That’s a huge chunk of managerial risk remediated, and it also saves the colossal cost impact of having to passively scan all medical devices in the trust first, then run a mitigation exercise.

The cost impacts of protecting medical devices.


We were going to ask about cost impacts, but in another connection.

The UK’s NHS is national socialized healthcare, paid for on a model of payroll tax deduction. It’s literally, as well as sentimentally, “the people’s healthcare program.”

Medical device safety in the NHS has been a topic of concern.

Medical device safety in the NHS has been a topic of concern.

Right now, it’s had a year of nurses having to strike, having not had a pay rise in the best part of a decade. Paramedics have struck on a similar basis. Now “junior” doctors (everybody beneath the level of consultant” are having to strike to survive. That’s the level of resource-constraint we’re talking about.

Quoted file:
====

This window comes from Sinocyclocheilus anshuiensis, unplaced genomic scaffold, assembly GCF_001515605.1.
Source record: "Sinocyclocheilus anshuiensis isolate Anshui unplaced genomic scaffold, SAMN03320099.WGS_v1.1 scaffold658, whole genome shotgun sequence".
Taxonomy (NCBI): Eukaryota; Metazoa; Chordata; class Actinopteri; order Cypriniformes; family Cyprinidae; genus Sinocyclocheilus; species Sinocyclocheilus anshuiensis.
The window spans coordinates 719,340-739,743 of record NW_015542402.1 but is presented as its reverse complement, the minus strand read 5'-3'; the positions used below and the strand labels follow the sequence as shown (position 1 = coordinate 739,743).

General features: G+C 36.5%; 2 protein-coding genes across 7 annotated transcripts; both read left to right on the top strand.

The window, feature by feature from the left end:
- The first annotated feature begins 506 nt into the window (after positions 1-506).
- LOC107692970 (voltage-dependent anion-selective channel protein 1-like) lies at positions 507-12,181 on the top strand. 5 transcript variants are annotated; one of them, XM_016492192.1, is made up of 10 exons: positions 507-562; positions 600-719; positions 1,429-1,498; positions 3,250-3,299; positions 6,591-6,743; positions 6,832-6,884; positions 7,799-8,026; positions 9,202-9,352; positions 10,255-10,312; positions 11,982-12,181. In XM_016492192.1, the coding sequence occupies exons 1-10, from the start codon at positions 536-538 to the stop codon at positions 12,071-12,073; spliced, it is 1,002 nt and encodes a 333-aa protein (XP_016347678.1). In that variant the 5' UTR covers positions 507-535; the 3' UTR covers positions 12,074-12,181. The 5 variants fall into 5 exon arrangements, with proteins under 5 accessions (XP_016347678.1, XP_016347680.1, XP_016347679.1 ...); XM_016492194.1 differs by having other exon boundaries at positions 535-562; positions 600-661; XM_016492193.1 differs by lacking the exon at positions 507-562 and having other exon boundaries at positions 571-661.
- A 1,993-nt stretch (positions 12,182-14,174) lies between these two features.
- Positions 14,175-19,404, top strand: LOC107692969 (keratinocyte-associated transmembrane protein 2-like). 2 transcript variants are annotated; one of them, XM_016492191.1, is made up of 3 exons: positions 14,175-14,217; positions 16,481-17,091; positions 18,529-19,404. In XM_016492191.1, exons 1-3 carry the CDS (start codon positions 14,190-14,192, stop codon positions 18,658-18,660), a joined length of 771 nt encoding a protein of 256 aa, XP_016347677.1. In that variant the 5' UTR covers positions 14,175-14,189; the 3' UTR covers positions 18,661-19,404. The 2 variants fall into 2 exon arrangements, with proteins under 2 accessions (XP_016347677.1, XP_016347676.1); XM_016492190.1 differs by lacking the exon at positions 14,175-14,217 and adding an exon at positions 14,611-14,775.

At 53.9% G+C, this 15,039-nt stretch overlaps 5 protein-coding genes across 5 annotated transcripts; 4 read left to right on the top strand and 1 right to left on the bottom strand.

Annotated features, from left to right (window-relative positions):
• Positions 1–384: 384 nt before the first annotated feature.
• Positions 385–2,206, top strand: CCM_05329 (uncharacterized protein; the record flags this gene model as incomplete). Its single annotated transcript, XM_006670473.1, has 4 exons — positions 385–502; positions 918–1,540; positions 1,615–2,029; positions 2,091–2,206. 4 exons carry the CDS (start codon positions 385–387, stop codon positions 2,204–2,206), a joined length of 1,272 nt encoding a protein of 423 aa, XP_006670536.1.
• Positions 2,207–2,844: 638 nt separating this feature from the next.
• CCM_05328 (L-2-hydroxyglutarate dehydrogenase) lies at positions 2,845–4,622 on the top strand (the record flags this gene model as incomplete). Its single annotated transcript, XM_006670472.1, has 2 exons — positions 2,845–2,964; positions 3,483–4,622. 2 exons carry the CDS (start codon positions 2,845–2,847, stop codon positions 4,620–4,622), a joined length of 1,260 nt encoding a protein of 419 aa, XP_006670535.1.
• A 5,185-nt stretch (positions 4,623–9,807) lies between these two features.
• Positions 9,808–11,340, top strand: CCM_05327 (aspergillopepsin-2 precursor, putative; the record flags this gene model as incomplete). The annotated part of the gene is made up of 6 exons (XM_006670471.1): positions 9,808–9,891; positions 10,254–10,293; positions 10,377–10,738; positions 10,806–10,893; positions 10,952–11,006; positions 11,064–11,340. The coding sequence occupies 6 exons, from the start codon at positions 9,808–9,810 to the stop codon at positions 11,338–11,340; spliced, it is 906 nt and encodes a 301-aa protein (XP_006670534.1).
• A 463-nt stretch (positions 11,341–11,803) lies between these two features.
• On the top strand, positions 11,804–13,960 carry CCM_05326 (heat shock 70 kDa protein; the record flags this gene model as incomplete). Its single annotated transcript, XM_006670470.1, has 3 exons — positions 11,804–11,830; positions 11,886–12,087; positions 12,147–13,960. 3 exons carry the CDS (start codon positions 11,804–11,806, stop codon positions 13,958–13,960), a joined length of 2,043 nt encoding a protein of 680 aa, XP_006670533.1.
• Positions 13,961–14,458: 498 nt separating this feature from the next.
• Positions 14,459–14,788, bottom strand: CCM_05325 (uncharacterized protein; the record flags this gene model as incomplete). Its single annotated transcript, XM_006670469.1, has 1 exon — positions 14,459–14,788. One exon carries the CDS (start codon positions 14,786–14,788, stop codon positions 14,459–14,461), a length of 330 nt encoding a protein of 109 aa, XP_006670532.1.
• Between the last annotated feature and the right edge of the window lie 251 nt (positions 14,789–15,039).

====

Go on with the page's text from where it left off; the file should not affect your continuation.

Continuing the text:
So how do you go about persuading trusts that they need to commit resources to protecting the cybersecurity of their medical devices, when there are front-line care costs being consistently raised and questioned?


That’s an interesting question. From a mitigation perspective, we advocate to our NHS trusts by raising the fact that they’ll be using lots of disparate technologies. From an IT and cyber perspective, each of those technologies has an overhead. Each of those technologies and systems require management, a deployment configuration and the ongoing “feeding and watering” of these solutions.

By leveraging a single pane of glass solution that helps drive automation, and amalgamating lots of disparate solutions into that single pane of glass, you make things simpler and more effective.